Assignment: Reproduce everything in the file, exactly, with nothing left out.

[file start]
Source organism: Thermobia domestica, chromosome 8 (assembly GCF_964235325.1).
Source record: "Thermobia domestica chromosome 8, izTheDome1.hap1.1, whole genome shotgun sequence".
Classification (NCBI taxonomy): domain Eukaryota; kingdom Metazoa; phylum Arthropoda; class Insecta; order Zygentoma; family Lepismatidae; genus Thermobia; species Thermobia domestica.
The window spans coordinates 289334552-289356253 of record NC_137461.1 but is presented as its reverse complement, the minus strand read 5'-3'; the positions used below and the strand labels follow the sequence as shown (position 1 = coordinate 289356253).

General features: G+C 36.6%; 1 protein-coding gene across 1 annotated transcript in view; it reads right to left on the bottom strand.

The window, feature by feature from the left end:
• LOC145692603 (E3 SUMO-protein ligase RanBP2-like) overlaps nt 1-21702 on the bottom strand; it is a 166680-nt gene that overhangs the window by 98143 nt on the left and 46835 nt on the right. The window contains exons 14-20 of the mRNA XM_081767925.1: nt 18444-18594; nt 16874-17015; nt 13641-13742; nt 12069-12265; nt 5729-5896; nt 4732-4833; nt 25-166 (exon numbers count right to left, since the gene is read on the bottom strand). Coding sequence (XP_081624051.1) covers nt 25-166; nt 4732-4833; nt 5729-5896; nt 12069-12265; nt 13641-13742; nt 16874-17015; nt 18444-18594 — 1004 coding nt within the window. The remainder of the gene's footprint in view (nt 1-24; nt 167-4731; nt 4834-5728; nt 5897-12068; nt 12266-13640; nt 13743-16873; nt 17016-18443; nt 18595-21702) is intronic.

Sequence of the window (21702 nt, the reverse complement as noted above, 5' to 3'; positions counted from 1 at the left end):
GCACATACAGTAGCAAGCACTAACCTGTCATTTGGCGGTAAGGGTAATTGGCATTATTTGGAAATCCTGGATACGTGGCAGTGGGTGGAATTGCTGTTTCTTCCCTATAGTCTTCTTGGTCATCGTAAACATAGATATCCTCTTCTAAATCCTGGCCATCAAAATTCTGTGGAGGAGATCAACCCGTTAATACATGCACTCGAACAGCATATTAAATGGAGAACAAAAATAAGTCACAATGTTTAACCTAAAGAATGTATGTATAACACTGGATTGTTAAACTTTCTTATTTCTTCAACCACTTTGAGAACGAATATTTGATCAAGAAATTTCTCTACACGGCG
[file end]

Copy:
Source organism: Thermobia domestica, chromosome 8 (assembly GCF_964235325.1).
Source record: "Thermobia domestica chromosome 8, izTheDome1.hap1.1, whole genome shotgun sequence".
Classification (NCBI taxonomy): domain Eukaryota; kingdom Metazoa; phylum Arthropoda; class Insecta; order Zygentoma; family Lepismatidae; genus Thermobia; species Thermobia domestica.
The window spans coordinates 289334552-289356253 of record NC_137461.1 but is presented as its reverse complement, the minus strand read 5'-3'; the positions used below and the strand labels follow the sequence as shown (position 1 = coordinate 289356253).

General features: G+C 36.6%; 1 protein-coding gene across 1 annotated transcript in view; it reads right to left on the bottom strand.

The window, feature by feature from the left end:
• LOC145692603 (E3 SUMO-protein ligase RanBP2-like) overlaps nt 1-21702 on the bottom strand; it is a 166680-nt gene that overhangs the window by 98143 nt on the left and 46835 nt on the right. The window contains exons 14-20 of the mRNA XM_081767925.1: nt 18444-18594; nt 16874-17015; nt 13641-13742; nt 12069-12265; nt 5729-5896; nt 4732-4833; nt 25-166 (exon numbers count right to left, since the gene is read on the bottom strand). Coding sequence (XP_081624051.1) covers nt 25-166; nt 4732-4833; nt 5729-5896; nt 12069-12265; nt 13641-13742; nt 16874-17015; nt 18444-18594 — 1004 coding nt within the window. The remainder of the gene's footprint in view (nt 1-24; nt 167-4731; nt 4834-5728; nt 5897-12068; nt 12266-13640; nt 13743-16873; nt 17016-18443; nt 18595-21702) is intronic.

Sequence of the window (21702 nt, the reverse complement as noted above, 5' to 3'; positions counted from 1 at the left end):
GCACATACAGTAGCAAGCACTAACCTGTCATTTGGCGGTAAGGGTAATTGGCATTATTTGGAAATCCTGGATACGTGGCAGTGGGTGGAATTGCTGTTTCTTCCCTATAGTCTTCTTGGTCATCGTAAACATAGATATCCTCTTCTAAATCCTGGCCATCAAAATTCTGTGGAGGAGATCAACCCGTTAATACATGCACTCGAACAGCATATTAAATGGAGAACAAAAATAAGTCACAATGTTTAACCTAAAGAATGTATGTATAACACTGGATTGTTAAACTTTCTTATTTCTTCAACCACTTTGAGAACGAATATTTGATCAAGAAATTTCTCTACACGGCG